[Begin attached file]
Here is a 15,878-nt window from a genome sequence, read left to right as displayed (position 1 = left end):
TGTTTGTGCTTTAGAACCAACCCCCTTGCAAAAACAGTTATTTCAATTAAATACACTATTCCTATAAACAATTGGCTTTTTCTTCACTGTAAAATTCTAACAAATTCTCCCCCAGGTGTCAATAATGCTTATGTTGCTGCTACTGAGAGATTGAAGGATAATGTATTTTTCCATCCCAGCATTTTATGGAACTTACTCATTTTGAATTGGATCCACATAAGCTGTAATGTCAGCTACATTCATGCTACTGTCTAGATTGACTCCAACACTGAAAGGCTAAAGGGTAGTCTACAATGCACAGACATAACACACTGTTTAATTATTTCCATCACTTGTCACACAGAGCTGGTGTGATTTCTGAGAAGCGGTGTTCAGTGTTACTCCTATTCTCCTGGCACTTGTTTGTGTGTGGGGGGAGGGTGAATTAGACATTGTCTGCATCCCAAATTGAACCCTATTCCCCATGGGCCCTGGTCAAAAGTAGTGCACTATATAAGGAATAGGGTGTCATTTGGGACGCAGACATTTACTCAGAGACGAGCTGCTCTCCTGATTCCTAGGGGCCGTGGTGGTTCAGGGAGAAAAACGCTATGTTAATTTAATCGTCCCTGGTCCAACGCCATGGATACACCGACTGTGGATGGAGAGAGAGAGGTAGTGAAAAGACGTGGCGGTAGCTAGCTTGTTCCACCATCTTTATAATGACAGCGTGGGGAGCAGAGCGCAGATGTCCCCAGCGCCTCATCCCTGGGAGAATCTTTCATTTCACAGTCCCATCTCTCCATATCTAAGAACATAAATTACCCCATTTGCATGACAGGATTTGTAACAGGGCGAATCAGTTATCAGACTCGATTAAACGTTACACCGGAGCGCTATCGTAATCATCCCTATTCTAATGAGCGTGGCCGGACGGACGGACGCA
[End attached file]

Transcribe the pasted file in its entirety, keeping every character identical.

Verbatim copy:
Here is a 15,878-nt window from a genome sequence, read left to right as displayed (position 1 = left end):
TGTTTGTGCTTTAGAACCAACCCCCTTGCAAAAACAGTTATTTCAATTAAATACACTATTCCTATAAACAATTGGCTTTTTCTTCACTGTAAAATTCTAACAAATTCTCCCCCAGGTGTCAATAATGCTTATGTTGCTGCTACTGAGAGATTGAAGGATAATGTATTTTTCCATCCCAGCATTTTATGGAACTTACTCATTTTGAATTGGATCCACATAAGCTGTAATGTCAGCTACATTCATGCTACTGTCTAGATTGACTCCAACACTGAAAGGCTAAAGGGTAGTCTACAATGCACAGACATAACACACTGTTTAATTATTTCCATCACTTGTCACACAGAGCTGGTGTGATTTCTGAGAAGCGGTGTTCAGTGTTACTCCTATTCTCCTGGCACTTGTTTGTGTGTGGGGGGAGGGTGAATTAGACATTGTCTGCATCCCAAATTGAACCCTATTCCCCATGGGCCCTGGTCAAAAGTAGTGCACTATATAAGGAATAGGGTGTCATTTGGGACGCAGACATTTACTCAGAGACGAGCTGCTCTCCTGATTCCTAGGGGCCGTGGTGGTTCAGGGAGAAAAACGCTATGTTAATTTAATCGTCCCTGGTCCAACGCCATGGATACACCGACTGTGGATGGAGAGAGAGAGGTAGTGAAAAGACGTGGCGGTAGCTAGCTTGTTCCACCATCTTTATAATGACAGCGTGGGGAGCAGAGCGCAGATGTCCCCAGCGCCTCATCCCTGGGAGAATCTTTCATTTCACAGTCCCATCTCTCCATATCTAAGAACATAAATTACCCCATTTGCATGACAGGATTTGTAACAGGGCGAATCAGTTATCAGACTCGATTAAACGTTACACCGGAGCGCTATCGTAATCATCCCTATTCTAATGAGCGTGGCCGGACGGACGGACGCA